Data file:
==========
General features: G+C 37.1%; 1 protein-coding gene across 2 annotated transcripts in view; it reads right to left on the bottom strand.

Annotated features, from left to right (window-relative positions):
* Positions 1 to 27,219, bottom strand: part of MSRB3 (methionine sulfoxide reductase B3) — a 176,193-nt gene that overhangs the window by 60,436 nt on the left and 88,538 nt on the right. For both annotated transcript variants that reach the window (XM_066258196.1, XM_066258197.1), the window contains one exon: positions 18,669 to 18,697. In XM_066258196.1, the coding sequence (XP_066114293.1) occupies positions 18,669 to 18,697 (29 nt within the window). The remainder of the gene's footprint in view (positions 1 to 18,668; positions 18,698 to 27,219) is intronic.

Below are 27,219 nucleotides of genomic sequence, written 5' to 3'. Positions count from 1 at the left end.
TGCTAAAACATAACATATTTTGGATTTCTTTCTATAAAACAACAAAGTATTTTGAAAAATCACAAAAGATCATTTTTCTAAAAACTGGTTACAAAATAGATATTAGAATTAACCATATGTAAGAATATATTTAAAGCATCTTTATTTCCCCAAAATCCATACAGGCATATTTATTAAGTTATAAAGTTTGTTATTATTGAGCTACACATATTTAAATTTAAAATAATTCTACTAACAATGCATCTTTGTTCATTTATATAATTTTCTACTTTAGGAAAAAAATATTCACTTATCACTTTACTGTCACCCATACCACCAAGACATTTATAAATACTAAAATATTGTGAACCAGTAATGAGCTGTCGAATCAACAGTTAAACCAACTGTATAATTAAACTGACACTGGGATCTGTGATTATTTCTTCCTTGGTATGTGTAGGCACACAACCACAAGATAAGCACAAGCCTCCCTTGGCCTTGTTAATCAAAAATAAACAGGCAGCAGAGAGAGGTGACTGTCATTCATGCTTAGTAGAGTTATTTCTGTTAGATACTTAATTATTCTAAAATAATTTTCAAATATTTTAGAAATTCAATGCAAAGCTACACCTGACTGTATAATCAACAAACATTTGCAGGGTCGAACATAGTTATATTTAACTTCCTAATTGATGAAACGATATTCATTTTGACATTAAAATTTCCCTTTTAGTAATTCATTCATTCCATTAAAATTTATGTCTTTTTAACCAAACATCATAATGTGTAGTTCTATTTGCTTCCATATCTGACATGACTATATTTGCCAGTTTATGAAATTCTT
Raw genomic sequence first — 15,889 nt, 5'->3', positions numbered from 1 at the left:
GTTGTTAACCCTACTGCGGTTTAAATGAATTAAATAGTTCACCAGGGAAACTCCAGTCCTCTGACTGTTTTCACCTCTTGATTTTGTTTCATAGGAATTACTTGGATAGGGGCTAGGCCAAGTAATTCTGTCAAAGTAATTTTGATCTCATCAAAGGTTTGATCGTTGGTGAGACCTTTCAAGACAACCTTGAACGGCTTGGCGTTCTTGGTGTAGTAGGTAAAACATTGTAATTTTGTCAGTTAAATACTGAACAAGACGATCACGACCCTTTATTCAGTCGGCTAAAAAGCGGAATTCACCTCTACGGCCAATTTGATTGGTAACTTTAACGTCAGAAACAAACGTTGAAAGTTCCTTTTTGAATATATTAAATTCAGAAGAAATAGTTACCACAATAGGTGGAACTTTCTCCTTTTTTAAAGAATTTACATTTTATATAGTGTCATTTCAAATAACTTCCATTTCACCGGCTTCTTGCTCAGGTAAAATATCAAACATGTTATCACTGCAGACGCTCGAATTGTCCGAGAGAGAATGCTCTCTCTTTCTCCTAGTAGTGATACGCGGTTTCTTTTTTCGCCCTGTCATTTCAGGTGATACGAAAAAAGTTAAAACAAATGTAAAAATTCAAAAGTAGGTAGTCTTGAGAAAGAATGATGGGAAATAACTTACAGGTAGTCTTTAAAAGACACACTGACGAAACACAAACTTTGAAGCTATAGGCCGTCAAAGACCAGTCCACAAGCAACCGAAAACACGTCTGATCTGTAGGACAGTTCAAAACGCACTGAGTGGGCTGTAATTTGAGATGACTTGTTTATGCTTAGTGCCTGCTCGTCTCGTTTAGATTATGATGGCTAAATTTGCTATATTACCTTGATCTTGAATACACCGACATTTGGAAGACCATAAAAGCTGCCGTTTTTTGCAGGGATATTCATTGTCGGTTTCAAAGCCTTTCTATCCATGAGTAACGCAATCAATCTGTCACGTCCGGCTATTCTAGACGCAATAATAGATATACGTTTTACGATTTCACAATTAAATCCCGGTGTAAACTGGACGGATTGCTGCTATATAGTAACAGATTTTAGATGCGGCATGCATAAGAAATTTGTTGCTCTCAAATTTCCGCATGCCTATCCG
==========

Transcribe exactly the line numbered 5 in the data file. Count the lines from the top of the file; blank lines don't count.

TGCTAAAACATAACATATTTTGGATTTCTTTCTATAAAACAACAAAGTATTTTGAAAAATCACAAAAGATCATTTTTCTAAAAACTGGTTACAAAATAGATATTAGAATTAACCATATGTAAGAATATATTTAAAGCATCTTTATTTCCCCAAAATCCATACAGGCATATTTATTAAGTTATAAAGTTTGTTATTATTGAGCTACACATATTTAAATTTAAAATAATTCTACTAACAATGCATCTTTGTTCATTTATATAATTTTCTACTTTAGGAAAAAAATATTCACTTATCACTTTACTGTCACCCATACCACCAAGACATTTATAAATACTAAAATATTGTGAACCAGTAATGAGCTGTCGAATCAACAGTTAAACCAACTGTATAATTAAACTGACACTGGGATCTGTGATTATTTCTTCCTTGGTATGTGTAGGCACACAACCACAAGATAAGCACAAGCCTCCCTTGGCCTTGTTAATCAAAAATAAACAGGCAGCAGAGAGAGGTGACTGTCATTCATGCTTAGTAGAGTTATTTCTGTTAGATACTTAATTATTCTAAAATAATTTTCAAATATTTTAGAAATTCAATGCAAAGCTACACCTGACTGTATAATCAACAAACATTTGCAGGGTCGAACATAGTTATATTTAACTTCCTAATTGATGAAACGATATTCATTTTGACATTAAAATTTCCCTTTTAGTAATTCATTCATTCCATTAAAATTTATGTCTTTTTAACCAAACATCATAATGTGTAGTTCTATTTGCTTCCATATCTGACATGACTATATTTGCCAGTTTATGAAATTCTT